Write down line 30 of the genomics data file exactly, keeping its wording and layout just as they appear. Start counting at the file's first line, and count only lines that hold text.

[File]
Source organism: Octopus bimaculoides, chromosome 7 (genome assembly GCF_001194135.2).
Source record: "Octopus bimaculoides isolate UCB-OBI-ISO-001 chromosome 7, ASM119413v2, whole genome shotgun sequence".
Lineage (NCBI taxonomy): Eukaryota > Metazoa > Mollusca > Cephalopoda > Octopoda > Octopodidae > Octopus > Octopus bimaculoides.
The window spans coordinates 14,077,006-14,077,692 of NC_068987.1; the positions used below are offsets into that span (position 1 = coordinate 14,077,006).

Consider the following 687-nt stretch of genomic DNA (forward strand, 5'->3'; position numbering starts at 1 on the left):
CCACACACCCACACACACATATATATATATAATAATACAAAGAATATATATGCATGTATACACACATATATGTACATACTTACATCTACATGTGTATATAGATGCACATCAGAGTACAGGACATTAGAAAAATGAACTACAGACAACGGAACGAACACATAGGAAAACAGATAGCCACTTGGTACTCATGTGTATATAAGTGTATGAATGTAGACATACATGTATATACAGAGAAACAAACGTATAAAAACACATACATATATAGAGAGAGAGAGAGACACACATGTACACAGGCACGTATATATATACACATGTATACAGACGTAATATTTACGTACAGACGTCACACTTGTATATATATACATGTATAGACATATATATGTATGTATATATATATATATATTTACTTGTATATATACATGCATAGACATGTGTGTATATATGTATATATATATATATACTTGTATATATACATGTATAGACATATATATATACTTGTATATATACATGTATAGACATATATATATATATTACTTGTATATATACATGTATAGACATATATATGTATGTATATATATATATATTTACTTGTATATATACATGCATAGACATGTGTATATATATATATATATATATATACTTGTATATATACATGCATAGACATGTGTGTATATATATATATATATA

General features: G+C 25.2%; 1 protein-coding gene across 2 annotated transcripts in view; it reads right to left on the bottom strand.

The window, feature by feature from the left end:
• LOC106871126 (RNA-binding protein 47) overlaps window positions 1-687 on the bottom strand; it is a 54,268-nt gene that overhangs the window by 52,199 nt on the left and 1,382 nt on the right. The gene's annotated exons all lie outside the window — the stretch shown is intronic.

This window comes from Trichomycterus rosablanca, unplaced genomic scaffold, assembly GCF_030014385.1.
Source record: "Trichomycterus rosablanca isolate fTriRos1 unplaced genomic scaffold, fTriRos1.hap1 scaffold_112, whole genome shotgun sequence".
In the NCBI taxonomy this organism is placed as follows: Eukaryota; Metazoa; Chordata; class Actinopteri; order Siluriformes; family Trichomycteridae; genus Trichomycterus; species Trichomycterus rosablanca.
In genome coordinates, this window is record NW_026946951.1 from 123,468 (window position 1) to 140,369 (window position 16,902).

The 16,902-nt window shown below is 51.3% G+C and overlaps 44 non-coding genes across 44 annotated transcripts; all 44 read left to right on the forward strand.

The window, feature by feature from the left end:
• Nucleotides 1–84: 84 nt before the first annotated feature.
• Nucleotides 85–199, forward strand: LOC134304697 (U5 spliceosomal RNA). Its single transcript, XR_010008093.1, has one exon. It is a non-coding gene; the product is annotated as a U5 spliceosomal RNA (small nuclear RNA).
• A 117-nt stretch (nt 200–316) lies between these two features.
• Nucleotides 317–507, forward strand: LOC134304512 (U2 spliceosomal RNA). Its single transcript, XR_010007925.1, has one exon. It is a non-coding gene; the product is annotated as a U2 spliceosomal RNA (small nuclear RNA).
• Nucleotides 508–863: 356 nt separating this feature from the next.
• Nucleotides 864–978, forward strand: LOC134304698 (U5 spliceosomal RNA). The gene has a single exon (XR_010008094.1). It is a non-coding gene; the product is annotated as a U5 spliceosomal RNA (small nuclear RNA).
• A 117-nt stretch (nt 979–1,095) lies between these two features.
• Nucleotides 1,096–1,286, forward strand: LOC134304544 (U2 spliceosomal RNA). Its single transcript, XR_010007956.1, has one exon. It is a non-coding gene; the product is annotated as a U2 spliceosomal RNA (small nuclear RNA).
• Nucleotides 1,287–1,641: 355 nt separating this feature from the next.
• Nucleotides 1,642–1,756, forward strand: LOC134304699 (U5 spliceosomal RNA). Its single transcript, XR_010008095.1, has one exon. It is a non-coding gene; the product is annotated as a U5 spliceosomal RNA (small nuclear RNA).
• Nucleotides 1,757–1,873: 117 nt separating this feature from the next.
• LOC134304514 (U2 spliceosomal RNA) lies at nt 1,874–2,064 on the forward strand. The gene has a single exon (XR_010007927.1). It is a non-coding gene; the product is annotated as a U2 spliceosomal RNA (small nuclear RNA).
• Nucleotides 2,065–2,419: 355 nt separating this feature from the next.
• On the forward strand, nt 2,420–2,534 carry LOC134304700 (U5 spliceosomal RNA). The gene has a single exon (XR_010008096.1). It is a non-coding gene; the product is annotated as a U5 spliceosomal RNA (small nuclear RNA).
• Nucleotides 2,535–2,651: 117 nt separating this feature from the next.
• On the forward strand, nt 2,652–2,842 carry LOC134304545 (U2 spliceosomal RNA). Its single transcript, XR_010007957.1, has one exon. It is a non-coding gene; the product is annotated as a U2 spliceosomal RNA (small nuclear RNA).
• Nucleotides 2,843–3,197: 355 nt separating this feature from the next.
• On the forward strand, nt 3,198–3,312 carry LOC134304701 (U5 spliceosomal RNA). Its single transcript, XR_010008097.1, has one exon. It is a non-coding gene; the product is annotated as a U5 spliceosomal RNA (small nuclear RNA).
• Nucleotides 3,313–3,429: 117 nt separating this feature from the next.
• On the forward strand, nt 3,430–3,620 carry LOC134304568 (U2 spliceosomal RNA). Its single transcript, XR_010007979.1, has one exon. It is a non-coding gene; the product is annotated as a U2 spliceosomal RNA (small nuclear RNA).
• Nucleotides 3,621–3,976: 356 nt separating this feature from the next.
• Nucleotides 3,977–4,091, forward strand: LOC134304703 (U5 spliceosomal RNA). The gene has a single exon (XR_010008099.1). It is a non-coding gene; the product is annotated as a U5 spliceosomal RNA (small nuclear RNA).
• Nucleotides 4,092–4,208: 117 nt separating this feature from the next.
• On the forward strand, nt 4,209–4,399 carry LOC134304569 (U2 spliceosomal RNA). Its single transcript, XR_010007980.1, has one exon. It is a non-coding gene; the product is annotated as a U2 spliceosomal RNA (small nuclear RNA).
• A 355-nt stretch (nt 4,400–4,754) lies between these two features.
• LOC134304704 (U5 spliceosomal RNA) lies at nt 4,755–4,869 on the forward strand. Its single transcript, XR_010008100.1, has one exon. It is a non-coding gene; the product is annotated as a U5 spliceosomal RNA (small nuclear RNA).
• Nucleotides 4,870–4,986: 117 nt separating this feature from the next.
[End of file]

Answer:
• Nucleotides 2,535–2,651: 117 nt separating this feature from the next.